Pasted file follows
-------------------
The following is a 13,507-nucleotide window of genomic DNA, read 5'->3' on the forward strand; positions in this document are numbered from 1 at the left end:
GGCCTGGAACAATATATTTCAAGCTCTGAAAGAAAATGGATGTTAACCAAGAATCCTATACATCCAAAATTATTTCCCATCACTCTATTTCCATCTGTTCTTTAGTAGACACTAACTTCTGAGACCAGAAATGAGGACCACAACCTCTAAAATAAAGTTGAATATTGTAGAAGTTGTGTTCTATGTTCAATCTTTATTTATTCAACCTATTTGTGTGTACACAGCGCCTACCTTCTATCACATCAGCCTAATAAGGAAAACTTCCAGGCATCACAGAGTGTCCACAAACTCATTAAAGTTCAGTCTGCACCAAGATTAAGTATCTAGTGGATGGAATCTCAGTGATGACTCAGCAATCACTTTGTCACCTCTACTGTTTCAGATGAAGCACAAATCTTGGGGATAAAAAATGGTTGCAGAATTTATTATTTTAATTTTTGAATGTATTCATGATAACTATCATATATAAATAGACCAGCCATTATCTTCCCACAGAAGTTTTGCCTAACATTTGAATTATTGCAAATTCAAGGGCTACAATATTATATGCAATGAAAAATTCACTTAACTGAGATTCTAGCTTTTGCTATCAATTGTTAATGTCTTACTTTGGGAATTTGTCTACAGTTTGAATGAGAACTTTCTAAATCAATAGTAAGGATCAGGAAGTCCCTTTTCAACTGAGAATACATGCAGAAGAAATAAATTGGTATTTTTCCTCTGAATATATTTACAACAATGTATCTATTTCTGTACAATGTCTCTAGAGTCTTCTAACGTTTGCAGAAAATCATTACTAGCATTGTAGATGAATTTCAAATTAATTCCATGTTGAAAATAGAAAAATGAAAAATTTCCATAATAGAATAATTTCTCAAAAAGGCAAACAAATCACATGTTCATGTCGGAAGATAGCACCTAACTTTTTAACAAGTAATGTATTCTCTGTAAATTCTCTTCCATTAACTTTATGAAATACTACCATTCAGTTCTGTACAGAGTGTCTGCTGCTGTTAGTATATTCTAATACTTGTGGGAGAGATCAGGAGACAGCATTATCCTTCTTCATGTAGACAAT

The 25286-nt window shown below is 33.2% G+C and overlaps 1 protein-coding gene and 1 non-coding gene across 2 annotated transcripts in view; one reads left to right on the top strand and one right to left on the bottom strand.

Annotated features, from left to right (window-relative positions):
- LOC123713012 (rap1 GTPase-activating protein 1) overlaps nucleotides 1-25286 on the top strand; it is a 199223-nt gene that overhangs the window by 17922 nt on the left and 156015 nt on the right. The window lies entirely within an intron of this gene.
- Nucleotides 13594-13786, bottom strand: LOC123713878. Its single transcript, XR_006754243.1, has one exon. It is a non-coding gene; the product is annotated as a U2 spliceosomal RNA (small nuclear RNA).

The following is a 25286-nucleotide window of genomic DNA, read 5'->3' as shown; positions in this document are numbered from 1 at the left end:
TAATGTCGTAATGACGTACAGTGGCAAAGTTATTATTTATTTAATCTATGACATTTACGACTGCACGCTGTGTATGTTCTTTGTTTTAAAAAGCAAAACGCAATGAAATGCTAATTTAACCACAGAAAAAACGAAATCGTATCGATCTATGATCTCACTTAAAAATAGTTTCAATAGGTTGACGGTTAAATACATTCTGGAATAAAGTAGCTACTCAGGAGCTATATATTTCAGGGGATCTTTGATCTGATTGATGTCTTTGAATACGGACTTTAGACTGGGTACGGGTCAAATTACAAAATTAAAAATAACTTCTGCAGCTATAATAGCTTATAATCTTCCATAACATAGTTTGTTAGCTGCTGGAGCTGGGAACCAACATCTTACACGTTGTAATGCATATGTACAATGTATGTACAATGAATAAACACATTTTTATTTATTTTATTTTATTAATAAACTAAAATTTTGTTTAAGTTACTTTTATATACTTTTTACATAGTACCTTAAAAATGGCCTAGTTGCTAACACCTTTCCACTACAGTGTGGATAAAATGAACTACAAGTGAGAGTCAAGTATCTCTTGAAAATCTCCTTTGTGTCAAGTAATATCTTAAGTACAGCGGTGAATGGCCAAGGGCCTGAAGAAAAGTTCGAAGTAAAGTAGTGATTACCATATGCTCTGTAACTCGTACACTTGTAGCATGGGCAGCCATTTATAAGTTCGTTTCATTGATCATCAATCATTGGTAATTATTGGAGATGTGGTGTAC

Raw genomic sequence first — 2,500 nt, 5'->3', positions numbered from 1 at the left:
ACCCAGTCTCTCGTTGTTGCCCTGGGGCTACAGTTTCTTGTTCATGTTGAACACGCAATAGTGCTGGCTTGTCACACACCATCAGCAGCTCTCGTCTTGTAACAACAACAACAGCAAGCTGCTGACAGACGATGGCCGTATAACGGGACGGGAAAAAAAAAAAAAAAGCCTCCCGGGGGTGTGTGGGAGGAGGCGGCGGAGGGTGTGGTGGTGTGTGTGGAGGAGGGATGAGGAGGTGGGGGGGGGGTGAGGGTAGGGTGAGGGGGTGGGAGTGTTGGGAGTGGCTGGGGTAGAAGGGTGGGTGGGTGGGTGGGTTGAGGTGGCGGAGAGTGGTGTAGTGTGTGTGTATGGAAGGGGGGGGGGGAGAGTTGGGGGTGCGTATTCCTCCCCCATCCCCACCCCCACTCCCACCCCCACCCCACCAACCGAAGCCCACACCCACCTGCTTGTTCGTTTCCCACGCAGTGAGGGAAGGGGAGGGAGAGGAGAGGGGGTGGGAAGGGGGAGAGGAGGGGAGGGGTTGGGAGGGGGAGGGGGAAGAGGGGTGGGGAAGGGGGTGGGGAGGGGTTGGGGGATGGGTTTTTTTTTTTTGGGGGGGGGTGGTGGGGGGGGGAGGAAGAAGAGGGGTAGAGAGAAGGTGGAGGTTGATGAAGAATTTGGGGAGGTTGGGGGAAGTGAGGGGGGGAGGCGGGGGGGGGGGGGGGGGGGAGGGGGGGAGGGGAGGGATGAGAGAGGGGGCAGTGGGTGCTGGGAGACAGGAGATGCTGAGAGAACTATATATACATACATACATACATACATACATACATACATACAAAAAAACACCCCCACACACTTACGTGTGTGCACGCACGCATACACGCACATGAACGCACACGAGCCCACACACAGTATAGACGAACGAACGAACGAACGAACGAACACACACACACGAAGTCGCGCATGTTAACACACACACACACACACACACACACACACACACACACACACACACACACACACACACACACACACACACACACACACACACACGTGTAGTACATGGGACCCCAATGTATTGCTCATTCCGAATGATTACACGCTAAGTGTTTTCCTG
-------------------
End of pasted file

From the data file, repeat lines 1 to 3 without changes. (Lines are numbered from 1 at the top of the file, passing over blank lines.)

The following is a 13,507-nucleotide window of genomic DNA, read 5'->3' on the forward strand; positions in this document are numbered from 1 at the left end:
GGCCTGGAACAATATATTTCAAGCTCTGAAAGAAAATGGATGTTAACCAAGAATCCTATACATCCAAAATTATTTCCCATCACTCTATTTCCATCTGTTCTTTAGTAGACACTAACTTCTGAGACCAGAAATGAGGACCACAACCTCTAAAATAAAGTTGAATATTGTAGAAGTTGTGTTCTATGTTCAATCTTTATTTATTCAACCTATTTGTGTGTACACAGCGCCTACCTTCTATCACATCAGCCTAATAAGGAAAACTTCCAGGCATCACAGAGTGTCCACAAACTCATTAAAGTTCAGTCTGCACCAAGATTAAGTATCTAGTGGATGGAATCTCAGTGATGACTCAGCAATCACTTTGTCACCTCTACTGTTTCAGATGAAGCACAAATCTTGGGGATAAAAAATGGTTGCAGAATTTATTATTTTAATTTTTGAATGTATTCATGATAACTATCATATATAAATAGACCAGCCATTATCTTCCCACAGAAGTTTTGCCTAACATTTGAATTATTGCAAATTCAAGGGCTACAATATTATATGCAATGAAAAATTCACTTAACTGAGATTCTAGCTTTTGCTATCAATTGTTAATGTCTTACTTTGGGAATTTGTCTACAGTTTGAATGAGAACTTTCTAAATCAATAGTAAGGATCAGGAAGTCCCTTTTCAACTGAGAATACATGCAGAAGAAATAAATTGGTATTTTTCCTCTGAATATATTTACAACAATGTATCTATTTCTGTACAATGTCTCTAGAGTCTTCTAACGTTTGCAGAAAATCATTACTAGCATTGTAGATGAATTTCAAATTAATTCCATGTTGAAAATAGAAAAATGAAAAATTTCCATAATAGAATAATTTCTCAAAAAGGCAAACAAATCACATGTTCATGTCGGAAGATAGCACCTAACTTTTTAACAAGTAATGTATTCTCTGTAAATTCTCTTCCATTAACTTTATGAAATACTACCATTCAGTTCTGTACAGAGTGTCTGCTGCTGTTAGTATATTCTAATACTTGTGGGAGAGATCAGGAGACAGCATTATCCTTCTTCATGTAGACAAT

The 25286-nt window shown below is 33.2% G+C and overlaps 1 protein-coding gene and 1 non-coding gene across 2 annotated transcripts in view; one reads left to right on the top strand and one right to left on the bottom strand.